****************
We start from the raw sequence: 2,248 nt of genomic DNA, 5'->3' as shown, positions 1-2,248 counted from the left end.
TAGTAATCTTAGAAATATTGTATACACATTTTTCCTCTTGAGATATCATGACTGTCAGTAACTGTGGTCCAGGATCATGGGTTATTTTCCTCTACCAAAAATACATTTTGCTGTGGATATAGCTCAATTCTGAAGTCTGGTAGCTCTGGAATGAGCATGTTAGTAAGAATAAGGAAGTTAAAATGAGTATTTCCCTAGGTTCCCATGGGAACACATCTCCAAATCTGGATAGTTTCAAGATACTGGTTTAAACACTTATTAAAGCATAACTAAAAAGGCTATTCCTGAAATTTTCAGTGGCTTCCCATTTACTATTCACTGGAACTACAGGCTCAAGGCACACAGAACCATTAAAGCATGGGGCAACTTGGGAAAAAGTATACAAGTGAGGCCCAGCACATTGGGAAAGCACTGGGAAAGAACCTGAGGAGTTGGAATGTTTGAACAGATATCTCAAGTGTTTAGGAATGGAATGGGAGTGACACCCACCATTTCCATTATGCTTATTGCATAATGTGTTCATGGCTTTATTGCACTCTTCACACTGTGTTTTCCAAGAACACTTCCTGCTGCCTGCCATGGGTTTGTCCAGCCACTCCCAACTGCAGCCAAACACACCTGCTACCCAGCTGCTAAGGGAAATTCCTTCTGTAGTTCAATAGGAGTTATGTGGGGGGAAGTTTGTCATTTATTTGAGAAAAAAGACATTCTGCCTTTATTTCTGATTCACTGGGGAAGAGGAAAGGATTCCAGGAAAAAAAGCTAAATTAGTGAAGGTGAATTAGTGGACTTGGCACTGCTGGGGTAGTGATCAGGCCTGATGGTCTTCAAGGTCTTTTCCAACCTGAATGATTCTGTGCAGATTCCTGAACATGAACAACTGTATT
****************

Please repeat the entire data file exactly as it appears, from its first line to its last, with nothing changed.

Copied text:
We start from the raw sequence: 2,248 nt of genomic DNA, 5'->3' as shown, positions 1-2,248 counted from the left end.
TAGTAATCTTAGAAATATTGTATACACATTTTTCCTCTTGAGATATCATGACTGTCAGTAACTGTGGTCCAGGATCATGGGTTATTTTCCTCTACCAAAAATACATTTTGCTGTGGATATAGCTCAATTCTGAAGTCTGGTAGCTCTGGAATGAGCATGTTAGTAAGAATAAGGAAGTTAAAATGAGTATTTCCCTAGGTTCCCATGGGAACACATCTCCAAATCTGGATAGTTTCAAGATACTGGTTTAAACACTTATTAAAGCATAACTAAAAAGGCTATTCCTGAAATTTTCAGTGGCTTCCCATTTACTATTCACTGGAACTACAGGCTCAAGGCACACAGAACCATTAAAGCATGGGGCAACTTGGGAAAAAGTATACAAGTGAGGCCCAGCACATTGGGAAAGCACTGGGAAAGAACCTGAGGAGTTGGAATGTTTGAACAGATATCTCAAGTGTTTAGGAATGGAATGGGAGTGACACCCACCATTTCCATTATGCTTATTGCATAATGTGTTCATGGCTTTATTGCACTCTTCACACTGTGTTTTCCAAGAACACTTCCTGCTGCCTGCCATGGGTTTGTCCAGCCACTCCCAACTGCAGCCAAACACACCTGCTACCCAGCTGCTAAGGGAAATTCCTTCTGTAGTTCAATAGGAGTTATGTGGGGGGAAGTTTGTCATTTATTTGAGAAAAAAGACATTCTGCCTTTATTTCTGATTCACTGGGGAAGAGGAAAGGATTCCAGGAAAAAAAGCTAAATTAGTGAAGGTGAATTAGTGGACTTGGCACTGCTGGGGTAGTGATCAGGCCTGATGGTCTTCAAGGTCTTTTCCAACCTGAATGATTCTGTGCAGATTCCTGAACATGAACAACTGTATT